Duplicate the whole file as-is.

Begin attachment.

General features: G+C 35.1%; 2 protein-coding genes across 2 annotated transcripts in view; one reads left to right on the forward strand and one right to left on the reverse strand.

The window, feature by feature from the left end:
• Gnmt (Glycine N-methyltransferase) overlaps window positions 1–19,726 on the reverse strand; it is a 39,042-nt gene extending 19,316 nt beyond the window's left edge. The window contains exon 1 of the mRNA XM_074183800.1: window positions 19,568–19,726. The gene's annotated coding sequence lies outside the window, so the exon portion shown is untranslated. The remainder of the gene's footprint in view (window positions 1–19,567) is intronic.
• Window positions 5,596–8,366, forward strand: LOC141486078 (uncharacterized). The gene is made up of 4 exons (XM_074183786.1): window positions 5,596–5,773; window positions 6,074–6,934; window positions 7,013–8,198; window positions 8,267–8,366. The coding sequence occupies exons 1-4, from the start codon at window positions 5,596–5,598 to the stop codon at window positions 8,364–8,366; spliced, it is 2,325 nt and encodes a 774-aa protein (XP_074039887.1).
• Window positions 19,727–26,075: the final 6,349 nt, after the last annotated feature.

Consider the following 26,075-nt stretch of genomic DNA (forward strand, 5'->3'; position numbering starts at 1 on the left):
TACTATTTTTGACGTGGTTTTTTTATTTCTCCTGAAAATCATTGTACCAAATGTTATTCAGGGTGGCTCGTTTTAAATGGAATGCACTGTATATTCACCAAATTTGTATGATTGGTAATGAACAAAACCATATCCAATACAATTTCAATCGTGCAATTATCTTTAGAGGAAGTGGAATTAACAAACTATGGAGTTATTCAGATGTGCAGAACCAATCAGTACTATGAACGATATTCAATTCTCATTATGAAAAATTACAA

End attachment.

General features: G+C 35.1%; 2 protein-coding genes across 2 annotated transcripts in view; one reads left to right on the forward strand and one right to left on the reverse strand.

The window, feature by feature from the left end:
• Gnmt (Glycine N-methyltransferase) overlaps window positions 1–19,726 on the reverse strand; it is a 39,042-nt gene extending 19,316 nt beyond the window's left edge. The window contains exon 1 of the mRNA XM_074183800.1: window positions 19,568–19,726. The gene's annotated coding sequence lies outside the window, so the exon portion shown is untranslated. The remainder of the gene's footprint in view (window positions 1–19,567) is intronic.
• Window positions 5,596–8,366, forward strand: LOC141486078 (uncharacterized). The gene is made up of 4 exons (XM_074183786.1): window positions 5,596–5,773; window positions 6,074–6,934; window positions 7,013–8,198; window positions 8,267–8,366. The coding sequence occupies exons 1-4, from the start codon at window positions 5,596–5,598 to the stop codon at window positions 8,364–8,366; spliced, it is 2,325 nt and encodes a 774-aa protein (XP_074039887.1).
• Window positions 19,727–26,075: the final 6,349 nt, after the last annotated feature.

Consider the following 26,075-nt stretch of genomic DNA (forward strand, 5'->3'; position numbering starts at 1 on the left):
TACTATTTTTGACGTGGTTTTTTTATTTCTCCTGAAAATCATTGTACCAAATGTTATTCAGGGTGGCTCGTTTTAAATGGAATGCACTGTATATTCACCAAATTTGTATGATTGGTAATGAACAAAACCATATCCAATACAATTTCAATCGTGCAATTATCTTTAGAGGAAGTGGAATTAACAAACTATGGAGTTATTCAGATGTGCAGAACCAATCAGTACTATGAACGATATTCAATTCTCATTATGAAAAATTACAA